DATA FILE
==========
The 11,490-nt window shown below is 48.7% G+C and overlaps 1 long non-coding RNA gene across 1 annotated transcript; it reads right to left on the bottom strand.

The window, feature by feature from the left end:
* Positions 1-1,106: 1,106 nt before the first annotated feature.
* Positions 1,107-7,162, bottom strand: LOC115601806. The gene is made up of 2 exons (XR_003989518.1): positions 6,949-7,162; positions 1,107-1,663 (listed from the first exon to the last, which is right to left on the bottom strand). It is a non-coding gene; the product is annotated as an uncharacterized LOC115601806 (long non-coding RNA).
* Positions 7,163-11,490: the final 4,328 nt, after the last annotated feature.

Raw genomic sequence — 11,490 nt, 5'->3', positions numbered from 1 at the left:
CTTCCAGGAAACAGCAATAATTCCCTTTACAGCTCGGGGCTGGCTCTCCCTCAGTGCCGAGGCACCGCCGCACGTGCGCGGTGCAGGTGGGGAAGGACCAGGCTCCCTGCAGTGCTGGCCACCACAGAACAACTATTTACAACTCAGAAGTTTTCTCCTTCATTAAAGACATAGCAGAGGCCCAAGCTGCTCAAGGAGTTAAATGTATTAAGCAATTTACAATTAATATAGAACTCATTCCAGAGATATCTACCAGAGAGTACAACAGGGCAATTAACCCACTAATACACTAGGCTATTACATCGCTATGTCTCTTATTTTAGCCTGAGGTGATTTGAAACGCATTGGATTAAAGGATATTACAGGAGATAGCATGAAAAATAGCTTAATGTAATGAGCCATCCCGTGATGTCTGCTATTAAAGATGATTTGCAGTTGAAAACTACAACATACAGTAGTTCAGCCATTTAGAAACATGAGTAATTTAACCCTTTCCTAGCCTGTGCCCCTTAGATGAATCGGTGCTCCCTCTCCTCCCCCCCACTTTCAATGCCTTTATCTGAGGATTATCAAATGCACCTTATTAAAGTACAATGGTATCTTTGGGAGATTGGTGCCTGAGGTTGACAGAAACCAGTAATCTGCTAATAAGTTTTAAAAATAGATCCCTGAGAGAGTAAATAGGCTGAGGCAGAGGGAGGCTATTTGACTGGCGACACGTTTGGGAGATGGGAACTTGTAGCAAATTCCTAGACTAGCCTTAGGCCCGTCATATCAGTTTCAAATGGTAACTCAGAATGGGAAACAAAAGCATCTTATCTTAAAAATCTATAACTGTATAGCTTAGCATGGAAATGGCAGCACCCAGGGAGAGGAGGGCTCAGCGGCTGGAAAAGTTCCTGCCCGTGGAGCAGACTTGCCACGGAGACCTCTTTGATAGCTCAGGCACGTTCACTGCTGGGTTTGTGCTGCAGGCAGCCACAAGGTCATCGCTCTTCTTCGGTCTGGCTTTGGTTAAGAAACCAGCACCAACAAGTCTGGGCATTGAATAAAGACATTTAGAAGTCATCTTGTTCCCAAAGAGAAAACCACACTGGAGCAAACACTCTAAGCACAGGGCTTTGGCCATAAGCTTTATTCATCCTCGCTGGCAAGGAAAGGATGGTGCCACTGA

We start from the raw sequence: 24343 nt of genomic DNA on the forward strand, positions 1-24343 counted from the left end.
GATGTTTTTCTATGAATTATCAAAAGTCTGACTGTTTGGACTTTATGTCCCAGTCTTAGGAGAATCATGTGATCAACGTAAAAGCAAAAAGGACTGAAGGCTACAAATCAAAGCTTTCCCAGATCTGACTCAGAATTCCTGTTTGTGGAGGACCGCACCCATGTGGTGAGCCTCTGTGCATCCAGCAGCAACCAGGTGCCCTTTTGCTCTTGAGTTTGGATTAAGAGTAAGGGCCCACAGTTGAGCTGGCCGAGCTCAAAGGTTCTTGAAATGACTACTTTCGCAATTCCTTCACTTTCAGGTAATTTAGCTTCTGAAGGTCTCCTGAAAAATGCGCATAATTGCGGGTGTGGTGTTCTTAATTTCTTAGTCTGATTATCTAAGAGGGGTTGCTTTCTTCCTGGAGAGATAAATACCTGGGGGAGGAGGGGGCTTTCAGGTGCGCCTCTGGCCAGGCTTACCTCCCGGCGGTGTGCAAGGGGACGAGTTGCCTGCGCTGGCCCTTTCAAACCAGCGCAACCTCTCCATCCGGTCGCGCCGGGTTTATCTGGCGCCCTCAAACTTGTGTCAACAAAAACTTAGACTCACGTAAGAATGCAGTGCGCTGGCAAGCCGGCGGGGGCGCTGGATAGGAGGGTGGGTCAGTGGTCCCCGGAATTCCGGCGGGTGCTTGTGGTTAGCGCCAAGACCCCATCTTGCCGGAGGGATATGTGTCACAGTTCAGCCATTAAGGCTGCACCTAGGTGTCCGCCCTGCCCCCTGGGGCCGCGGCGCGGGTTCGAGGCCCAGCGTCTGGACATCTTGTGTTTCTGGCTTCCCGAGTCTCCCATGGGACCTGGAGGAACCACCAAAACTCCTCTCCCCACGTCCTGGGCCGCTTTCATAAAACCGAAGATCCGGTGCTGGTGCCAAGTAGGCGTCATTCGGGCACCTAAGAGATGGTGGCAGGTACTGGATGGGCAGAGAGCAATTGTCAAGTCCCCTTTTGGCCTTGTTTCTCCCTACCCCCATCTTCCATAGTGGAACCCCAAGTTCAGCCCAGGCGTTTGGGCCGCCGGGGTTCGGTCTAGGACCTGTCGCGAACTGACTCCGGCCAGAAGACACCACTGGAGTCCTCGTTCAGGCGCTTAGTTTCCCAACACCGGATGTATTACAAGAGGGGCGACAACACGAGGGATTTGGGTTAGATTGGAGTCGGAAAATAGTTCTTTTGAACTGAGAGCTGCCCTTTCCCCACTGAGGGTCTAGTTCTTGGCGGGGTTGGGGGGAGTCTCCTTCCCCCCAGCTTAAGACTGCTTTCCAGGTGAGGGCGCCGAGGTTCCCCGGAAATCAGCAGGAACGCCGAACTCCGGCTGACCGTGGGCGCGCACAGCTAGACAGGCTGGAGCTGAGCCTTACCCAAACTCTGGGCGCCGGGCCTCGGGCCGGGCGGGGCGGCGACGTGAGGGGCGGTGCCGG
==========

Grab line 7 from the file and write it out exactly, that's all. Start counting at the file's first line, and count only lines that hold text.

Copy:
CTTCCAGGAAACAGCAATAATTCCCTTTACAGCTCGGGGCTGGCTCTCCCTCAGTGCCGAGGCACCGCCGCACGTGCGCGGTGCAGGTGGGGAAGGACCAGGCTCCCTGCAGTGCTGGCCACCACAGAACAACTATTTACAACTCAGAAGTTTTCTCCTTCATTAAAGACATAGCAGAGGCCCAAGCTGCTCAAGGAGTTAAATGTATTAAGCAATTTACAATTAATATAGAACTCATTCCAGAGATATCTACCAGAGAGTACAACAGGGCAATTAACCCACTAATACACTAGGCTATTACATCGCTATGTCTCTTATTTTAGCCTGAGGTGATTTGAAACGCATTGGATTAAAGGATATTACAGGAGATAGCATGAAAAATAGCTTAATGTAATGAGCCATCCCGTGATGTCTGCTATTAAAGATGATTTGCAGTTGAAAACTACAACATACAGTAGTTCAGCCATTTAGAAACATGAGTAATTTAACCCTTTCCTAGCCTGTGCCCCTTAGATGAATCGGTGCTCCCTCTCCTCCCCCCCACTTTCAATGCCTTTATCTGAGGATTATCAAATGCACCTTATTAAAGTACAATGGTATCTTTGGGAGATTGGTGCCTGAGGTTGACAGAAACCAGTAATCTGCTAATAAGTTTTAAAAATAGATCCCTGAGAGAGTAAATAGGCTGAGGCAGAGGGAGGCTATTTGACTGGCGACACGTTTGGGAGATGGGAACTTGTAGCAAATTCCTAGACTAGCCTTAGGCCCGTCATATCAGTTTCAAATGGTAACTCAGAATGGGAAACAAAAGCATCTTATCTTAAAAATCTATAACTGTATAGCTTAGCATGGAAATGGCAGCACCCAGGGAGAGGAGGGCTCAGCGGCTGGAAAAGTTCCTGCCCGTGGAGCAGACTTGCCACGGAGACCTCTTTGATAGCTCAGGCACGTTCACTGCTGGGTTTGTGCTGCAGGCAGCCACAAGGTCATCGCTCTTCTTCGGTCTGGCTTTGGTTAAGAAACCAGCACCAACAAGTCTGGGCATTGAATAAAGACATTTAGAAGTCATCTTGTTCCCAAAGAGAAAACCACACTGGAGCAAACACTCTAAGCACAGGGCTTTGGCCATAAGCTTTATTCATCCTCGCTGGCAAGGAAAGGATGGTGCCACTGA